DRC present since:
Staff on location:
Displaced population (in Cox’s Bazar):
Despite having one of the world’s highest population densities, Bangladesh has been generously receiving asylum seekers for many decades, primarily people fleeing recurring waves of conflict in neighboring Myanmar’s Rakhine State. In August 2017, a fresh outbreak of hostilities there triggered the displacement of more than 600,000 Rohingya people, who fled into Bangladesh to seek refuge.
Here they joined a large pre-existing refugee population in the city of Cox’s Bazar and neighboring Bandarban district, and today an estimated 1.3 million Rohingya refugees in Bangladesh are in dire need of humanitarian assistance.
Further complicating the humanitarian situation, the refugee population is concentrated in a small and underdeveloped area of southeastern Bangladesh, which is prone to natural disasters like floods and cyclones. With resources and capacities already chronically stretched in the country, DRC’s presence and support in Bangladesh is critical to meeting the needs of refugee populations and their host communities.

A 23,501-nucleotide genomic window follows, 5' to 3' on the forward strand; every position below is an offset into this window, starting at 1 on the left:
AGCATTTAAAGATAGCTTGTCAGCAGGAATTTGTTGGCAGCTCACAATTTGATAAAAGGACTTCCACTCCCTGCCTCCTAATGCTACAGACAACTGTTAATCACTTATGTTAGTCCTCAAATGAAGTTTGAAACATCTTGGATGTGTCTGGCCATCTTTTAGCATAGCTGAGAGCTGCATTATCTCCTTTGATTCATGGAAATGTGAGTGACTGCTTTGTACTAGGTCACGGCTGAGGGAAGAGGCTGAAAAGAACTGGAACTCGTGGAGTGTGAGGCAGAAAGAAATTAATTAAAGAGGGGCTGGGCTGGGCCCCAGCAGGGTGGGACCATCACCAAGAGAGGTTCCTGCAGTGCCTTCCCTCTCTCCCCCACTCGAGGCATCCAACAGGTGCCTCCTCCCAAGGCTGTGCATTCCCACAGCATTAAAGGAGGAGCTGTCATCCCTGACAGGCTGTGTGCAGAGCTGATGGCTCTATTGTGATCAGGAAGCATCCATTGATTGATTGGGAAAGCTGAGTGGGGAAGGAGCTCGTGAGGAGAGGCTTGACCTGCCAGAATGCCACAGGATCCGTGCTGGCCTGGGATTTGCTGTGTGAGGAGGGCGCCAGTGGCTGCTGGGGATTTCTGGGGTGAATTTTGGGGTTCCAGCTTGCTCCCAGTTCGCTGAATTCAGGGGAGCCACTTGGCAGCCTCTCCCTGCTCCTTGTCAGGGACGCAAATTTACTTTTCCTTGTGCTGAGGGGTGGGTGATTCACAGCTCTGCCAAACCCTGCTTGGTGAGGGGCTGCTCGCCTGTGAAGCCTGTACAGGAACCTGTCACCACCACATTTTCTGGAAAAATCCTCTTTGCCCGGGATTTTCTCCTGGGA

DRC has been active in Bangladesh providing improved Water, Sanitation and Hygiene (WASH) services since 2014, and has dramatically ramped up activities in response to the rapidly growing humanitarian needs.
DRC is particularly active in Kutupalong-Balukhali, known today as the world’s largest refugee camp and home to hundreds of thousands of Rohingya refugees living in makeshift bamboo and tarpaulin shelters. DRC works here to improve infrastructure, provide shelter and develop alternative livelihoods for refugees, all in desperate need in this impoverished, under-resourced region.
DRC works with the Refugee Relief and Repatriation Commission of the Government of Bangladesh to provide site management services, improving the standards of shelter and living conditions for residents of the camp. In addition, DRC provides individual protection services, identifying and developing support mechanisms for vulnerable adults and children.